How Steiner Education is Different

How Steiner Education is Different

“The great things is to enable the human being to find his place in the world with due confidence in his own power of judgement.” Rudolf Steiner

  • Learning in a Steiner School is a non-competitive activity. This encourages children to do their best using their unique talents. It engenders pride, high self-esteem and emulation of admirable characteristics, whereas competition can lead to egotism. Each child’s own learning rate is honoured and preferred learning styles are addressed in all teaching through use of movement, rhythm, art, pattern and storytelling.
  • The emphasis on learning is through imitation and creative play until age seven, when academic subjects are interwoven with art, craft and music. This engenders sound developmental growth, a sense of wonder throughout life, a zest for learning, initiative and balance of the whole individual.
  • Each of the main subject areas – English, Maths, Social Studies and Science are taught in the main lesson blocks of 3-5 week’s duration. This allows the subject matter at hand to be explored in depth.
  • Children produce their own books to record the content of their lessons.
    There are no textbooks as such in the lower classes. Upper classes use text books to supplement their main lesson books.
  • A tranquil learning environment is a priority. Superior concentration enhances learning, reduces stress and supports the appreciation of nature and promotes a sense of peace.
  • • There is a three way responsibility for discipline – Teacher: Parent: Child. Steiner Education aims for self-discipline, responsibility by example and a fair learning environment.
  • Art, music, gardening and foreign languages are valued elements of Steiner Schools. There is a strong emphasis on handwork, making and doing through craft and other activities. Beautiful, quality hand-made and natural materials are used throughout the school.
  • There is a strong focus on seasons, festivals and community and the natural environment.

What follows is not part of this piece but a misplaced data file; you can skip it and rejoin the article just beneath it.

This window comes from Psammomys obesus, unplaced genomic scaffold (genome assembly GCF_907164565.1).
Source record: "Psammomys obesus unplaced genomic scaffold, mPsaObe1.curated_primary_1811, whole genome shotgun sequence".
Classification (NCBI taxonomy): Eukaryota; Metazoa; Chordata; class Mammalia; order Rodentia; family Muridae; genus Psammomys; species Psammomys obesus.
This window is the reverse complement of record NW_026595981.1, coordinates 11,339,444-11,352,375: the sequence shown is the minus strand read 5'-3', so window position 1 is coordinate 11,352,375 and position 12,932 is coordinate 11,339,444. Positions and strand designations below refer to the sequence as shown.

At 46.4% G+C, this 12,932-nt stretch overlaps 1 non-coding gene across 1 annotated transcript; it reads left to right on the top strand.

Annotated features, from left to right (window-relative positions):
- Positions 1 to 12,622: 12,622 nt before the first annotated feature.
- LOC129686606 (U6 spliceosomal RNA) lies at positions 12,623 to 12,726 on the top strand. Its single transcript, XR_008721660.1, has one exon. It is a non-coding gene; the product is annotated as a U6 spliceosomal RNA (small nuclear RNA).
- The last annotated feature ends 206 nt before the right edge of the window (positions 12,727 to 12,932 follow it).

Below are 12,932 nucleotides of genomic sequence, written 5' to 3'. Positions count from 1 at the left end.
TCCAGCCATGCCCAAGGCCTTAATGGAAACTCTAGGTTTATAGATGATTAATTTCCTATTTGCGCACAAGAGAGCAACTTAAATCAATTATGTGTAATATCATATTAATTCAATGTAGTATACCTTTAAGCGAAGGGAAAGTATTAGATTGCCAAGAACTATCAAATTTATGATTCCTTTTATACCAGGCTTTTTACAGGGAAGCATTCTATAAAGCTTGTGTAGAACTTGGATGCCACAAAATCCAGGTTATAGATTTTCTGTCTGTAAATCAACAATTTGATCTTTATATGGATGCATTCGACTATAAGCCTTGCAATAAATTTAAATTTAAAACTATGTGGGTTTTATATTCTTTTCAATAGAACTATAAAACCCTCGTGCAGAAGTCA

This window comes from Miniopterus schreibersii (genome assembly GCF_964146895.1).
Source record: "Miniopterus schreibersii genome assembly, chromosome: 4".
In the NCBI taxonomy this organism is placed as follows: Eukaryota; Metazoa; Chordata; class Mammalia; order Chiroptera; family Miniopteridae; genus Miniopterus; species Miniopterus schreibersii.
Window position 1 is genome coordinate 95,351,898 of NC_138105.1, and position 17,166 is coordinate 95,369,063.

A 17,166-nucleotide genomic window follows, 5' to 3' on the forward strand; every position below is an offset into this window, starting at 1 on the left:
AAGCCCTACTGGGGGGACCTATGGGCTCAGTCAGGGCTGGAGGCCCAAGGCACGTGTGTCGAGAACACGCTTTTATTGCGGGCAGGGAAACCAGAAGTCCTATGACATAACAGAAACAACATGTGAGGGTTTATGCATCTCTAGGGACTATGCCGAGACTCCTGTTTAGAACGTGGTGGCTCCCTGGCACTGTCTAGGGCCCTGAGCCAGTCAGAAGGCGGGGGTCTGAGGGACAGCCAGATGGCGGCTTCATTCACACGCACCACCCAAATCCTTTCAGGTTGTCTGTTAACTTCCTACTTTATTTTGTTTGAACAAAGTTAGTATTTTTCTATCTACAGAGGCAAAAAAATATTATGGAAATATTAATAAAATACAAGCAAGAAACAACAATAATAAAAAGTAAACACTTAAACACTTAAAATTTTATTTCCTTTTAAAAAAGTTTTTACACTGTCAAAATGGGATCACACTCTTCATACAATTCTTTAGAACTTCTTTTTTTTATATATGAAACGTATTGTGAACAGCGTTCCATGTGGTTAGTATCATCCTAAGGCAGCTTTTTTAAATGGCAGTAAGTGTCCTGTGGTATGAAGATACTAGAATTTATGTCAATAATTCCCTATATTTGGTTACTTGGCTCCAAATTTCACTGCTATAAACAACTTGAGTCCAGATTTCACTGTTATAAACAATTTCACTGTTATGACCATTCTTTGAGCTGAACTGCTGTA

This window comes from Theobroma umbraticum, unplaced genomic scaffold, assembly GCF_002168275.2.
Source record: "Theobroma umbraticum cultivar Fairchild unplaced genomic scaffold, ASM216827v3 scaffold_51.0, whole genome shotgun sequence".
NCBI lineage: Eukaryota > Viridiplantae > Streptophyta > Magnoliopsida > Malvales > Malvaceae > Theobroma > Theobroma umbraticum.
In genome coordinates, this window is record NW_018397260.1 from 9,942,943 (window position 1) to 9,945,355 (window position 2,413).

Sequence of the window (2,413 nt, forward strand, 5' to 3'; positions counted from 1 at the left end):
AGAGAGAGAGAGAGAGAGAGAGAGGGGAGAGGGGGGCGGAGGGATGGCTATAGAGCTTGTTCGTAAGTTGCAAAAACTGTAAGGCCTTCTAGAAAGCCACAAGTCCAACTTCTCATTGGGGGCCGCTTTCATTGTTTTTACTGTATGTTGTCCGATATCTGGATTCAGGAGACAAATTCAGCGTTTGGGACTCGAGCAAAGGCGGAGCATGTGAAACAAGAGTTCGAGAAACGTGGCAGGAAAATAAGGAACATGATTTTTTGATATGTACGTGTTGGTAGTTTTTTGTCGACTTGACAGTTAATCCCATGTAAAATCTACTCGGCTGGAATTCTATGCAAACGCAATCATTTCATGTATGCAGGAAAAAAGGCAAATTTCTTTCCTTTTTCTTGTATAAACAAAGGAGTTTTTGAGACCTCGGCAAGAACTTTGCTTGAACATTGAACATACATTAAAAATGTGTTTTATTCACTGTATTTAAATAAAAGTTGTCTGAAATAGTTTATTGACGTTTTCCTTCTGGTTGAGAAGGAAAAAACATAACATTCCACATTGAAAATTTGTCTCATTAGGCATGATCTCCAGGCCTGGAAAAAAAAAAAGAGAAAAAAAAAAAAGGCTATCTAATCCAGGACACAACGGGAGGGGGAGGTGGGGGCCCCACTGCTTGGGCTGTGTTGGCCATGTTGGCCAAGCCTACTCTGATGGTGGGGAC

• A high standard of nutrition is actively encouraged (avoiding sweets, soft drink, pre-packaged and processed foods)
  • Much of the syllabus is taught through story-telling. To support the development of the child’s imagination, television viewing and other electronic media is not recommended. Media is taught as a subject in high school only.
  • Steiner Schools are born out of a Western Christian tradition, however a Steiner School is non-denominational. For children to find their place in the complex tapestry of world spiritual life, they must learn about the various religions both past and present. The school teaches the history of Christianity, Buddhism, Islam, Hinduism and many others – elements of which will certainly touch their lives as they grow into a world different religious view points. The central aim of the school is to prevent bigotry and intolerance by the children toward people who think, look or believe differently from themselves. Religion today needs children who love and protect nature and have a deep sense of moral and social responsibility.
  • Steiner Schools teach an uncompromising veneration for life and a deep respect for human dignity. It is engendered by the teachers gratitude to the world and encouraged in the child.
Silver Tree Steiner School
(08) 9295 4787
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